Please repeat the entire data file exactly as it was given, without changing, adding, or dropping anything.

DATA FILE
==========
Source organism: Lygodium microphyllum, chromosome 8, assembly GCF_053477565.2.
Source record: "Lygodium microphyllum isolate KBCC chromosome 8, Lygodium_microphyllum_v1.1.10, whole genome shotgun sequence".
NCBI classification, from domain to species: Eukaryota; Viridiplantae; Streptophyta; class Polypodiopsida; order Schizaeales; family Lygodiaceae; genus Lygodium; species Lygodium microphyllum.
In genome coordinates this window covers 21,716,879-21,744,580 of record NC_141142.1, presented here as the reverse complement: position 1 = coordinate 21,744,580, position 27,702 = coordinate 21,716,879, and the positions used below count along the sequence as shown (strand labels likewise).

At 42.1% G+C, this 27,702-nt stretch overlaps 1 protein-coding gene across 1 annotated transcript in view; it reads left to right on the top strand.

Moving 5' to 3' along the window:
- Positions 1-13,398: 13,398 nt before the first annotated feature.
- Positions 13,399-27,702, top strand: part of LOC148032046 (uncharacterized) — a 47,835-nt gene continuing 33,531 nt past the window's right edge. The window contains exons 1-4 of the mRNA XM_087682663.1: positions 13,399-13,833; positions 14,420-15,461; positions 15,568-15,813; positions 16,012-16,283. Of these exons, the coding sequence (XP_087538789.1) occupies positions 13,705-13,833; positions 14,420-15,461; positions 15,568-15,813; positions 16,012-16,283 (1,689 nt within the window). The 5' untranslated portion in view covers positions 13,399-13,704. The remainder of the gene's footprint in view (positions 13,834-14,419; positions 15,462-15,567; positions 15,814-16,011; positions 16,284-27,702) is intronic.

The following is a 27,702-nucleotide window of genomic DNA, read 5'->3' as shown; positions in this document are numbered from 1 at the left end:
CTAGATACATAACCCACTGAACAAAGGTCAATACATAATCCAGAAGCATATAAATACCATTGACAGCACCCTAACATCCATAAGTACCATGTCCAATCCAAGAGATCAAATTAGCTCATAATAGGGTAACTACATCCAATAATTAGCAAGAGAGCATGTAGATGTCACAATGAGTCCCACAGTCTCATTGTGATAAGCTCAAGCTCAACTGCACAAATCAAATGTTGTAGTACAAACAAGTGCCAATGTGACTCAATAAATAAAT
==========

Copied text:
Source organism: Lygodium microphyllum, chromosome 8, assembly GCF_053477565.2.
Source record: "Lygodium microphyllum isolate KBCC chromosome 8, Lygodium_microphyllum_v1.1.10, whole genome shotgun sequence".
NCBI classification, from domain to species: Eukaryota; Viridiplantae; Streptophyta; class Polypodiopsida; order Schizaeales; family Lygodiaceae; genus Lygodium; species Lygodium microphyllum.
In genome coordinates this window covers 21,716,879-21,744,580 of record NC_141142.1, presented here as the reverse complement: position 1 = coordinate 21,744,580, position 27,702 = coordinate 21,716,879, and the positions used below count along the sequence as shown (strand labels likewise).

At 42.1% G+C, this 27,702-nt stretch overlaps 1 protein-coding gene across 1 annotated transcript in view; it reads left to right on the top strand.

Moving 5' to 3' along the window:
- Positions 1-13,398: 13,398 nt before the first annotated feature.
- Positions 13,399-27,702, top strand: part of LOC148032046 (uncharacterized) — a 47,835-nt gene continuing 33,531 nt past the window's right edge. The window contains exons 1-4 of the mRNA XM_087682663.1: positions 13,399-13,833; positions 14,420-15,461; positions 15,568-15,813; positions 16,012-16,283. Of these exons, the coding sequence (XP_087538789.1) occupies positions 13,705-13,833; positions 14,420-15,461; positions 15,568-15,813; positions 16,012-16,283 (1,689 nt within the window). The 5' untranslated portion in view covers positions 13,399-13,704. The remainder of the gene's footprint in view (positions 13,834-14,419; positions 15,462-15,567; positions 15,814-16,011; positions 16,284-27,702) is intronic.

The following is a 27,702-nucleotide window of genomic DNA, read 5'->3' as shown; positions in this document are numbered from 1 at the left end:
CTAGATACATAACCCACTGAACAAAGGTCAATACATAATCCAGAAGCATATAAATACCATTGACAGCACCCTAACATCCATAAGTACCATGTCCAATCCAAGAGATCAAATTAGCTCATAATAGGGTAACTACATCCAATAATTAGCAAGAGAGCATGTAGATGTCACAATGAGTCCCACAGTCTCATTGTGATAAGCTCAAGCTCAACTGCACAAATCAAATGTTGTAGTACAAACAAGTGCCAATGTGACTCAATAAATAAAT